Huckabee, allies aim to raise $60 million

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Watch Jake Tapper's interview with Mike Huckabee on "The Lead" on Wednesday at 4 p.m. EDT on CNN.

Hope, Arkansas (CNN)Mike Huckabee is eyeing a more favorable calendar and stronger fundraising chops as the firewalls that will prevent his presidential bid from fizzling out early.

After winning the GOP caucuses in Iowa in 2008 and hosting a Fox News television show for years, Huckabee has become a nationally recognized figure. Now the pressure is on for the Republican presidential candidate to prove he can raise money and notch top tier finishes in the early nominating contests.
Huckabee's advisers acknowledged he will need a strong finish in Iowa, where Huckabee plans to spend much of this week campaigning. Then the race moves on to New Hampshire, which is less friendly territory for Huckabee and will largely be a fight among moderate Republicans such as New Jersey Gov. Chris Christie and Ohio Gov. John Kasich.
On Friday, Huckabee is scheduled to deliver an economic address in South Carolina, another state that where Huckabee could be competitive. But the field there is muddled by Sen. Lindsey Graham, who is weighing a potential presidential run. Meanwhile, Florida's two favorite sons -- former Gov. Jeb Bush and Sen. Marco Rubio -- will face off over the Sunshine State.
    But Huckabee sees an opportunity in a handful of Southern states that are looking to move their contests up to March 1. If the so-called "SEC primary" pans out, it could include a handful of states that Huckabee won in 2008.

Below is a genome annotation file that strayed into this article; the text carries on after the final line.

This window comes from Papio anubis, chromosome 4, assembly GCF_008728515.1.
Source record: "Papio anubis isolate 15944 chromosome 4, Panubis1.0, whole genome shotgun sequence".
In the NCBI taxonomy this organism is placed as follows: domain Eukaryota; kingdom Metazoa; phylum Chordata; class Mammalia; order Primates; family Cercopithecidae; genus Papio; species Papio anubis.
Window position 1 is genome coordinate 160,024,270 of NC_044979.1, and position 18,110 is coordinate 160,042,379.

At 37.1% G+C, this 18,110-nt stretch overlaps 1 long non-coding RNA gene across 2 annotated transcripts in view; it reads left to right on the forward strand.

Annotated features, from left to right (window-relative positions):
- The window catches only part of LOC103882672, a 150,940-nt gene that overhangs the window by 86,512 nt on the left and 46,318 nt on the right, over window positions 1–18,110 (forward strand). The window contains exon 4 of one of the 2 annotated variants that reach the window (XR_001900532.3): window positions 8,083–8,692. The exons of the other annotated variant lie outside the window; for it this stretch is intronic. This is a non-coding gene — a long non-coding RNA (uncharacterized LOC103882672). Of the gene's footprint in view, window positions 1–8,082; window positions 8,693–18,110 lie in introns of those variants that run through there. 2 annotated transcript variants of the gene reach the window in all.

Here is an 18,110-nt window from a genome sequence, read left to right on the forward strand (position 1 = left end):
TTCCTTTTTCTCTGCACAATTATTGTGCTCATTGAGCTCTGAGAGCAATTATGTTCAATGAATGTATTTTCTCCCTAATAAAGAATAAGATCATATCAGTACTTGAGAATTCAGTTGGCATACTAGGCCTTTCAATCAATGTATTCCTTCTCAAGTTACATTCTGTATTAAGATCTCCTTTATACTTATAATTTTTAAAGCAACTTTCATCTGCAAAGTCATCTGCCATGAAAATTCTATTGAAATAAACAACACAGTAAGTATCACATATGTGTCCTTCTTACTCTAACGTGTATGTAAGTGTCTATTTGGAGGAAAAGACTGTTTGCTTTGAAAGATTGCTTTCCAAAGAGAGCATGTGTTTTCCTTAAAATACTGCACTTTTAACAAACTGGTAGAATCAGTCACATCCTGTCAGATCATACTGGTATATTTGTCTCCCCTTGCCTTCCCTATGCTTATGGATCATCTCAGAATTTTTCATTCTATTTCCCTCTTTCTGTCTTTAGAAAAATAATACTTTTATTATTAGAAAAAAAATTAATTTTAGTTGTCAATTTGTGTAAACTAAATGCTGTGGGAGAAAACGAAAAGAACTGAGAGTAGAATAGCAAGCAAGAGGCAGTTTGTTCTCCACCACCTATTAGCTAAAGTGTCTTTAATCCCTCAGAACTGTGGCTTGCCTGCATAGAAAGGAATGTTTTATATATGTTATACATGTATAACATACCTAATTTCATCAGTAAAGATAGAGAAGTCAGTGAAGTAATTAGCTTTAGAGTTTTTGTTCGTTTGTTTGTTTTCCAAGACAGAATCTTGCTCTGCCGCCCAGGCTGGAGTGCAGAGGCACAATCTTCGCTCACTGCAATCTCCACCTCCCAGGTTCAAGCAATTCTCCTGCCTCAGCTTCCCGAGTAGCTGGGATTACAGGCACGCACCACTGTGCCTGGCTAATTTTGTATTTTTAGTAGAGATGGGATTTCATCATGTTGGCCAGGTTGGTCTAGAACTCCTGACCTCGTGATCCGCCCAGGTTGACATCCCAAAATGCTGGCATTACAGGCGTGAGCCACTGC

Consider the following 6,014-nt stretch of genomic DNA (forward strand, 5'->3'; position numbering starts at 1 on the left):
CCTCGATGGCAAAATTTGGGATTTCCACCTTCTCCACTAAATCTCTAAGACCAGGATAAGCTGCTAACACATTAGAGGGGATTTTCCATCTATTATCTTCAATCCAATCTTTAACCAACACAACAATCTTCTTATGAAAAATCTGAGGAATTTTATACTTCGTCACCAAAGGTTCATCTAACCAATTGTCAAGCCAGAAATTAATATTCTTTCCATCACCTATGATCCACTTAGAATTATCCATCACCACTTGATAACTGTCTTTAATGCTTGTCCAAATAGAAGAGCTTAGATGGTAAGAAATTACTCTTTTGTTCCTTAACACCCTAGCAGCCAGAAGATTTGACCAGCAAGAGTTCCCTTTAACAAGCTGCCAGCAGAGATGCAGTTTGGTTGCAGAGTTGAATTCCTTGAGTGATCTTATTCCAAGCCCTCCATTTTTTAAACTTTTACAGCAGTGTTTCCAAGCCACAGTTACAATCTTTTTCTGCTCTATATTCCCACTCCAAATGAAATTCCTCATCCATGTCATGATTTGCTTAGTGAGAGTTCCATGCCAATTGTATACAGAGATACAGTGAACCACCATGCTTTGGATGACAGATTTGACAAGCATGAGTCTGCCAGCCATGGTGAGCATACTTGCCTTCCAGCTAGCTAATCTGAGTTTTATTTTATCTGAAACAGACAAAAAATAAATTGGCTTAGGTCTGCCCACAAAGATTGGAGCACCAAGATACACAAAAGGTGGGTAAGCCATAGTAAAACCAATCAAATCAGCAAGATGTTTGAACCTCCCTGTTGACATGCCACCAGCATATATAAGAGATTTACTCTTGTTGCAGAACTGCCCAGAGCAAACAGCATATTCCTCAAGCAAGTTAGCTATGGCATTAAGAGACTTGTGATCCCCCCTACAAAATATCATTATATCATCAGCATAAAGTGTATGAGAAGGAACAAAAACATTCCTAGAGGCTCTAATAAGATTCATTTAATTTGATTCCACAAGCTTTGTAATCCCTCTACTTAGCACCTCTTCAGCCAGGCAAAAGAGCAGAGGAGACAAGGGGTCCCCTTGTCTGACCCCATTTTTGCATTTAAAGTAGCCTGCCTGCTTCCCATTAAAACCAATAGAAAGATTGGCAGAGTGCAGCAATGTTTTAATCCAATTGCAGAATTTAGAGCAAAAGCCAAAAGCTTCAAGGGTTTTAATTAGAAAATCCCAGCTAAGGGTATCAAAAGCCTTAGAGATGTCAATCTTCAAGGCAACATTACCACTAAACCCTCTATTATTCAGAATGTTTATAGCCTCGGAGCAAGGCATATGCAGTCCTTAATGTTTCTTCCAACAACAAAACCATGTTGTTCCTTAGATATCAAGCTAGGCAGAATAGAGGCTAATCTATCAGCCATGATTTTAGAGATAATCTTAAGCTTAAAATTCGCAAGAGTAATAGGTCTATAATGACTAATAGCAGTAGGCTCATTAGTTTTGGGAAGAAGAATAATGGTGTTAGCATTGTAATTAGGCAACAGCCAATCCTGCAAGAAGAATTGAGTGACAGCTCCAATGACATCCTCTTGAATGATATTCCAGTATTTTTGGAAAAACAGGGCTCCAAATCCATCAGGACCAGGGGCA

"The key is what kind of resources do you have beyond Iowa," said Bob Vander Plaats, chief executive of the social conservative organization The Family Leader in Iowa. After years in the public eye as a former presidential candidate and Fox News personality, "I don't think he can come in with $500,000 and say, 'I'm a real candidate,'" Vander Plaats added.
    Huckabee raised about $16 million in 2008, according to the Center for Responsive Politics, before dropping out of the race in March. This time around Huckabee expects to raise about $60 million between his campaign and his super PAC in the early stages of his campaign, an adviser said.
    A spokesman for Huckabee declined to name the donors who have pledged to support Huckabee, but there are signs the team isn't bluffing about their improved fundraising prowess. Ronnie Cameron, the chief executive of an Arkansas-based poultry producer who has given millions to conservatives, said he would back Huckabee.
    Huckabee used his announcement speech Tuesday to make a plea for some cash, too, saying he won't be relying on billionaires to back his campaign.
    "I will be funded and fueled not by the billionaires, but by working people across America," Huckabee said. But, "if you want to give a million dollars, please do it."
    That remark is already garnering negative press because, while outside groups can accept unlimited donations, the most a presidential candidate can accept from an individual is $5,400. Now that Huckabee is officially a candidate, he and his super PAC are no longer allowed to coordinate.